"Maybe I'll just do the meatloaf scheme again, but I could use a pasta sauce. Let's see, they have 20 of them and I can't find one that really sounds good. Ok, I'll get the small container so it's less of a waste if it turns out it stinks." And that's when I do actually make a decision to buy, most of the time I'll just look and walk away. Then maybe I'll chew on it and come back.

After much ado, I'm done and I have about 5 carefully selected items in my basket. "Bonuscard?" "Here you go." Apparently, I'm earning air miles on this thing, might as well knock up another 4cm of free air travel today. "Receipt?" "No thanks."

At last, mission accomplished.

member of state

February 22nd, 2006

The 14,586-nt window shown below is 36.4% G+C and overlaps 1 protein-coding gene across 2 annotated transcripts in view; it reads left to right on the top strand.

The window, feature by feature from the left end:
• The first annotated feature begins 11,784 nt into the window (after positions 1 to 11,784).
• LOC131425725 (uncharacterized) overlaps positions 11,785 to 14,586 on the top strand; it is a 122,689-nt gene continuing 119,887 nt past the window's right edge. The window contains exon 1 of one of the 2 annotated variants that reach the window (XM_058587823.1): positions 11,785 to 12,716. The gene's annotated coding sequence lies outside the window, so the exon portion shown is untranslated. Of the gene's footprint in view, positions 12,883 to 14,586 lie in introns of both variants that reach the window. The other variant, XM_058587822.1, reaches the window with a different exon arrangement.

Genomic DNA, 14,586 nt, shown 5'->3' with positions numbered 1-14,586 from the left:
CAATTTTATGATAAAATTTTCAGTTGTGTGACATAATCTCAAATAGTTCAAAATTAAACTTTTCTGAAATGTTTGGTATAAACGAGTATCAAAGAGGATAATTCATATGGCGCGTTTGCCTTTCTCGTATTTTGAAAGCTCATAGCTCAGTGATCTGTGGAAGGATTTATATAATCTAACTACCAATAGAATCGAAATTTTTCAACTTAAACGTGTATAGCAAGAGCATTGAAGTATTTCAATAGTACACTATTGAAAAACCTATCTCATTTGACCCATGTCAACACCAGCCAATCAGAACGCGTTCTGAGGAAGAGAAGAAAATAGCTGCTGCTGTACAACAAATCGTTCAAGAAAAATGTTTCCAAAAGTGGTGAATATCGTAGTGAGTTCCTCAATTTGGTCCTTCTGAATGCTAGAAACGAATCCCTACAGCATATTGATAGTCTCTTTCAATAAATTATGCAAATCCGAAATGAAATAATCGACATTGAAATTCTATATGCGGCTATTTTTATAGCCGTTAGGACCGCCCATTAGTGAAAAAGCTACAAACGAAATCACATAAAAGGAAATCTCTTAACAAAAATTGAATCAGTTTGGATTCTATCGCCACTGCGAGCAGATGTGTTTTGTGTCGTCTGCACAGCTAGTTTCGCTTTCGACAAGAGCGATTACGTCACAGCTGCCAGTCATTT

So they told us at the university that it was very important for all us international students to go to City Hall and register as citizens of Utrecht. I had been back and forth on this, because the first I heard of the issue, it was most unclear to me. I recall that when I applied to come here, there was an issue of a student visa. Which, of course, I don't need. So for those who do, the non-EU people, there is a whole procedure there. I didn't have to do all that. They said that non-EU's have to apply for a residence permit in this country. EU folks can also apply if they want to. I expressly asked about this and was told that as an EU citizen, I do not have to apply. Three months later I get here and on the introduction day they say to us all "master students must apply for a residence permit, this is very important :blah:". So I copy all the required papers and hand them over at Student Services. This morning at 9 we all had to go to City Hall to finalize the whole thing. At 8.55 there's no more than 20 people outside the building, okay maybe this won't take long. Minutes later they open and we march in. Everyone has their passport ready. Figures one of the first people in line gets into a discussion with the city official. "It says here you were born in Czechoslovakia." "Yes." "But there is no such country." "I know." "Well then we have a problem, because the city of Utrecht keeps track of where people were born." "So what do you want me to do about it?" *more stupid chit chat* "You were born in 1981, Czechoslovakia was part of the Soviet Union." This Russian guy standing in line with me says "I didn't know that". None of us did. "It's a good thing I came down here this morning, otherwise I never would have known." He smiled. I was milking it, I know. Finally the guy is done with the Czech/Slovak and we move on. Oh no, another Czechoslovakian. Eventually it's my turn. They misspelled my name. *sigh* Ok, all done. "I don't need to pay the €30?" "What are you talking about?" "I thought I had to pay that to apply for a residence permit..(?)" The officials talk among themselves, the ladies from the university student services join in. "Well if you want to apply, you can't do that here." "So how do I do that?" They have another conference. One of them comes up to me "you're Norwegian, you don't have to apply." "But we were told at the introduction that we had to." "Who told you that?" "Someone at the university, they said it to all of us." Look missy, I didn't photograph and finger print the perpetrator. Most likely it was your colleague standing right over there. "Well you don't have to, you're an EU citizen." You're telling me, I was surprised any of this bs was required in the first place.